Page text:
Freedom of expression and fundamental rights Peace and Reconciliation

The Thousand Rupee Demand & the Reality: The Prospects of Plantation Workers

Malliyappusandi Thilakan

Since 2015, the plantation workers of Sri Lanka have been demanding a daily pay hike up to Rs.     1,000, and it seems they have finally achieved it. The government ordered plantation companies to increase the salary up to Rs. 900 and further Rs. 100 as overtime.  

The plantation companies have taken the following actions in return for the salary hike. 

  1. Withdrawing from the collective agreement effective from 1998 after the privatization of the estate companies in 1992.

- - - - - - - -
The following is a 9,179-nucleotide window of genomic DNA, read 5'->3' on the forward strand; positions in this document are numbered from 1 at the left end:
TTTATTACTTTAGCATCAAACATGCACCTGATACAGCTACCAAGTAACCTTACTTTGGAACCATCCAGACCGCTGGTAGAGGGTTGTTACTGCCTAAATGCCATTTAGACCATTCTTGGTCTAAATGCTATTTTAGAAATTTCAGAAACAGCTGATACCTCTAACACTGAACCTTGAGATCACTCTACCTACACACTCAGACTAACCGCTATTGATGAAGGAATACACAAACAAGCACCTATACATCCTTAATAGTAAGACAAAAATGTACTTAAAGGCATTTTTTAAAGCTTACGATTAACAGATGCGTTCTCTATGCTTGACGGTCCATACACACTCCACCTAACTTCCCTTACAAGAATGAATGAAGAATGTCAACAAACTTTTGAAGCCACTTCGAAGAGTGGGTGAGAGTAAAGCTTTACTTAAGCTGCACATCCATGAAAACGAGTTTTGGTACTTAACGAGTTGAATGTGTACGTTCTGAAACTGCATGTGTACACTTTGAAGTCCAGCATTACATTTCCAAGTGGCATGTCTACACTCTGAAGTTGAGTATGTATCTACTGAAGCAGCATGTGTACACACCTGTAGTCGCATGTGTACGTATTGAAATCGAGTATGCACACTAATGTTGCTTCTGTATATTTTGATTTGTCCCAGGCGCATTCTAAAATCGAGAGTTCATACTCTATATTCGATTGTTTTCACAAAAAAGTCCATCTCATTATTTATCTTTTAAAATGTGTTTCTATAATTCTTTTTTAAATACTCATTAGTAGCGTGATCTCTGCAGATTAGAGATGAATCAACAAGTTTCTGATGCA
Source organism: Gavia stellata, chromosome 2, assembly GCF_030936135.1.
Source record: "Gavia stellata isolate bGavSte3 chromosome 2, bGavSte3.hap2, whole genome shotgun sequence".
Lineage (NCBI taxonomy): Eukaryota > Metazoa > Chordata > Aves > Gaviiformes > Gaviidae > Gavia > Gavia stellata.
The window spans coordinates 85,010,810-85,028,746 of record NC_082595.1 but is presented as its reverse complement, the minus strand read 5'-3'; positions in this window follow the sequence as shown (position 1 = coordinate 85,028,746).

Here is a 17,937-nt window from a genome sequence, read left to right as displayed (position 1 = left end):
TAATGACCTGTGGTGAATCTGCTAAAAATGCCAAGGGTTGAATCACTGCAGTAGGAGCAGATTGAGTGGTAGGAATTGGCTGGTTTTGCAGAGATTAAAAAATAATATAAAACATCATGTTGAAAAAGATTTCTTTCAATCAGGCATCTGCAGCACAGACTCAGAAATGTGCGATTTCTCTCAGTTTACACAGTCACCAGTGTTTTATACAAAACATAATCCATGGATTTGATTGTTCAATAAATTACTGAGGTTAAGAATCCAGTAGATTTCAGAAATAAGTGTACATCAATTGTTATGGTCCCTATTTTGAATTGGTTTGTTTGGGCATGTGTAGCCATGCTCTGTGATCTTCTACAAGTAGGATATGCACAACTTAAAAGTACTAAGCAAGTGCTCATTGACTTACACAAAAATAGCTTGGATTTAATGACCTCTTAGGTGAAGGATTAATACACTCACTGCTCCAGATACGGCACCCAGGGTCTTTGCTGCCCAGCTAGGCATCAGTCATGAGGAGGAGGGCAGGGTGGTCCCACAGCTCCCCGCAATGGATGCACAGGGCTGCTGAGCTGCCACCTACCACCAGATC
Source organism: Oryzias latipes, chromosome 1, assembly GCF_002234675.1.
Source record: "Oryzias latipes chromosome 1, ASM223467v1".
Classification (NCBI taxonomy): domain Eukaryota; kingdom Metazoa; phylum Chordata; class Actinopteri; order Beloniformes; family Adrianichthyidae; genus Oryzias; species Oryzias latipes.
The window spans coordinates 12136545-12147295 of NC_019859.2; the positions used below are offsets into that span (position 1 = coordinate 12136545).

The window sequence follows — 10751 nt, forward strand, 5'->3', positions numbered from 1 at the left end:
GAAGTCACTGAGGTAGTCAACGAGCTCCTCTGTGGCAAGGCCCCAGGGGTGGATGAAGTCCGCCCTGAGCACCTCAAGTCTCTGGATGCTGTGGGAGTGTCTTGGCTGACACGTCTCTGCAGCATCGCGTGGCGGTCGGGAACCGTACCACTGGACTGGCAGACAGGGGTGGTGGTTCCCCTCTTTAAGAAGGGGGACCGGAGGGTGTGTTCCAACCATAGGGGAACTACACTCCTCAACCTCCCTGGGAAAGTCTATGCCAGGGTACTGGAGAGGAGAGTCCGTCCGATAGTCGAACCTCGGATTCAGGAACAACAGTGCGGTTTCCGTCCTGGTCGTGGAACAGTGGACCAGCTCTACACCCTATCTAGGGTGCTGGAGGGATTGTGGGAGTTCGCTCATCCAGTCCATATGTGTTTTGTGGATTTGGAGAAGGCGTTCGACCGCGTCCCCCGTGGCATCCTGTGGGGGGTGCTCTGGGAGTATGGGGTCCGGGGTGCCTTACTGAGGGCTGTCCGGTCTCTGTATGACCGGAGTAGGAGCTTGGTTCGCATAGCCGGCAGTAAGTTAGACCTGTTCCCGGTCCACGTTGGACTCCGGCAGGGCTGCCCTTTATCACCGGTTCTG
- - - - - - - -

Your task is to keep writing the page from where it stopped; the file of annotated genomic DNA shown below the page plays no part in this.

2. Filing a case in courts against the new salary (being examined). 
  3. Making a 20-kilos target of harvesting compulsory for the tea-pluckers. 
  4. Only 13 days of work per month. 

These conditions have transformed the struggle of the plantation workers to a new dimension. They have started protests against the condition of plucking 20 kilos of tender tea leaves per day and the 13-days-only monthly work schedule. 

The support of the non-plantation community is also needed to augment the struggle of the plantation workers. However, such support does not seem to be mobilized for the moment. 

The reasons are as follows: 

  1. The third wave of COVID-19 pandemic in April and May 2021
  2. Lack of awareness of the other communities regarding the conditions like 20-kilo compulsory harvest for the tea-pluckers and 13-day monthly work schedule